About this item:

22 Views | 5 Downloads

Author Notes:

Brandon K. Fornwalt, bfornwa@emory.edu, Address:Emory University School of Medicine, Department of Biomedical Engineering, 101 Woodruff Circle, Suite 2001, Atlanta, GA 30322, USA, Phone: 404-712-5781, Home Phone: 404-633-6920, Fax: 404-712-5948.

Authors reported no disclosures.

Subjects:

Research Funding:

This work was supported by grants from the Wallace H. Coulter Foundation (Miami, FL); and the American Heart Association (Dallas, TX, Predoctoral Fellowship for BKF, Award #0615089B).

Keywords:

  • Science & Technology
  • Life Sciences & Biomedicine
  • Cardiac & Cardiovascular Systems
  • Cardiovascular System & Cardiology
  • tissue doppler
  • region of interest
  • asynchrony
  • cardiac resynchronization therapy
  • dyssynchrony
  • CARDIAC RESYNCHRONIZATION THERAPY
  • NONISCHEMIC HEART-FAILURE
  • BUNDLE-BRANCH BLOCK
  • NORMAL QRS DURATION
  • STRAIN
  • ASYNCHRONY
  • ECHOCARDIOGRAPHY
  • CARDIOMYOPATHY
  • VALIDATION
  • PREDICTORS

Effects of region of interest tracking on the diagnosis of left ventricular dyssynchrony from Doppler tissue images

Tools:

Journal Title:

Journal of The American Society of Echocardiography

Volume:

Volume 21, Number 3

Publisher:

, Pages 234-240

Type of Work:

Article | Post-print: After Peer Review

Abstract:

Background: Left ventricular dyssynchrony is often diagnosed by comparing velocity curves from Doppler tissue images of two or more myocardial regions. Velocity curves are generated by placing sample volumes or regions of interest (ROIs) within the myocardium. ROIs need to be manually relocated to maintain a midmyocardial location as the heart moves, but are frequently left in a stationary position. The error caused by use of a stationary ROI may affect the diagnosis of dyssynchrony, but this has not been quantified. Objective: We hypothesized that using a stationary ROI to quantify dyssynchrony from Doppler tissue images would affect the diagnosis of dyssynchrony in patients with heart failure. Methods: We quantified dyssynchrony in 18 patients with heart failure using 4 published dyssynchrony parameters: septal-to-lateral delay, maximum difference in the basal 2- or 4-chamber times to peak, SD of the 12 basal and midwall times to peak, and cross-correlation delay (XCD). Each dyssynchrony parameter was measured using both tracked and stationary ROIs. Results: Use of a stationary ROI did not change the diagnosis of dyssynchrony when using XCD. However, ROI tracking changed the diagnosis of dyssynchrony in 17%, 11%, and 17% of patients when using septal-to-lateral delay, maximum difference in the basal 2- or 4-chamber times to peak, and SD of the 12 basal and midwall times to peak, respectively. XCD showed the lowest percent difference between tracked and stationary ROIs (4 ± 9% vs 22 ± 53%, 50 ± 167%, and 12 ± 30%, respectively, for septal-to-lateral delay, maximum difference in the basal 2- or 4-chamber times to peak, and SD of the 12 basal and midwall times to peak). Conclusion: Manual ROI tracking is required when using conventional time-to-peak parameters to diagnose dyssynchrony. XCD diagnosis of dyssynchrony can be performed accurately with a stationary ROI.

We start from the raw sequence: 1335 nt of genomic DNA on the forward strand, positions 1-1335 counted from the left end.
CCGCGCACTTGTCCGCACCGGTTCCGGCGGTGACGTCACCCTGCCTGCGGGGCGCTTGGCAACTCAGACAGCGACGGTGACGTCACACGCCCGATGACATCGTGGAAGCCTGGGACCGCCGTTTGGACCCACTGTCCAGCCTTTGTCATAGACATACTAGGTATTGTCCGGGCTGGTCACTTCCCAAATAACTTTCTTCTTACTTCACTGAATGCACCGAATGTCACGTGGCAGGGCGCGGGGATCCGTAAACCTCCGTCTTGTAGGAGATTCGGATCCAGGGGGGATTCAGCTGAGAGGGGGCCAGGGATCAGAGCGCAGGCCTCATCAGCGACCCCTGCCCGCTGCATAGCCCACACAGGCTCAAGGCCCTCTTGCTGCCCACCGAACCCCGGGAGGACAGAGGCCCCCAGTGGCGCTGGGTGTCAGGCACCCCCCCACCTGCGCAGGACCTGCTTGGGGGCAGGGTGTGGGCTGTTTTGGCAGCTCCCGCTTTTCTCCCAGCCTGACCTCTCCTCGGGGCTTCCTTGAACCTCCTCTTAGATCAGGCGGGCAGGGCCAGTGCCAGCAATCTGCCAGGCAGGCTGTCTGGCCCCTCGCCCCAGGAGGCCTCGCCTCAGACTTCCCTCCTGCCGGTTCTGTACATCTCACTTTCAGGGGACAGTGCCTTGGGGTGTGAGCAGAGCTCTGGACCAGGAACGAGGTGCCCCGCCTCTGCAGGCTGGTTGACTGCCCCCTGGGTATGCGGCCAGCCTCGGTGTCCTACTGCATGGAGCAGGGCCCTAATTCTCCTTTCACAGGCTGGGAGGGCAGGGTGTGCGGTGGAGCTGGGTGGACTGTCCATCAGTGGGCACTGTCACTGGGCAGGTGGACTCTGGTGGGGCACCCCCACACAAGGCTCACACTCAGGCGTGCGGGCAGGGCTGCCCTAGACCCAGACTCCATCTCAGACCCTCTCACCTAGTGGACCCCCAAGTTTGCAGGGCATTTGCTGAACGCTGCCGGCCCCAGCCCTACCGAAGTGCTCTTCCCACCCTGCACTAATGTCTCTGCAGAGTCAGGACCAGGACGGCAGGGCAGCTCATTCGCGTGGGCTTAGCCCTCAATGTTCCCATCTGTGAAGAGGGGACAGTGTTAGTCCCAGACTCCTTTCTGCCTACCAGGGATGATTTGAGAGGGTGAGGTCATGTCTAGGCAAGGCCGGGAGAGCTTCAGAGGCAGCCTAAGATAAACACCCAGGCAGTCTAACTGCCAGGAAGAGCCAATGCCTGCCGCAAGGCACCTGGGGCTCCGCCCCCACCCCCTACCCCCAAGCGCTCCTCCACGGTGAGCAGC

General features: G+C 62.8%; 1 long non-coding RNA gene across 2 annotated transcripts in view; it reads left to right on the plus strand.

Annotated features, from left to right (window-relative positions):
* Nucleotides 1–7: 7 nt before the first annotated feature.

Copyright information:

© 2008 American Society of Echocardiography.

This is an Open Access work distributed under the terms of the Creative Commons Attribution-NonCommercial-NoDerivatives 4.0 International License (http://creativecommons.org/licenses/by-nc-nd/4.0/).

Creative Commons License

Export to EndNote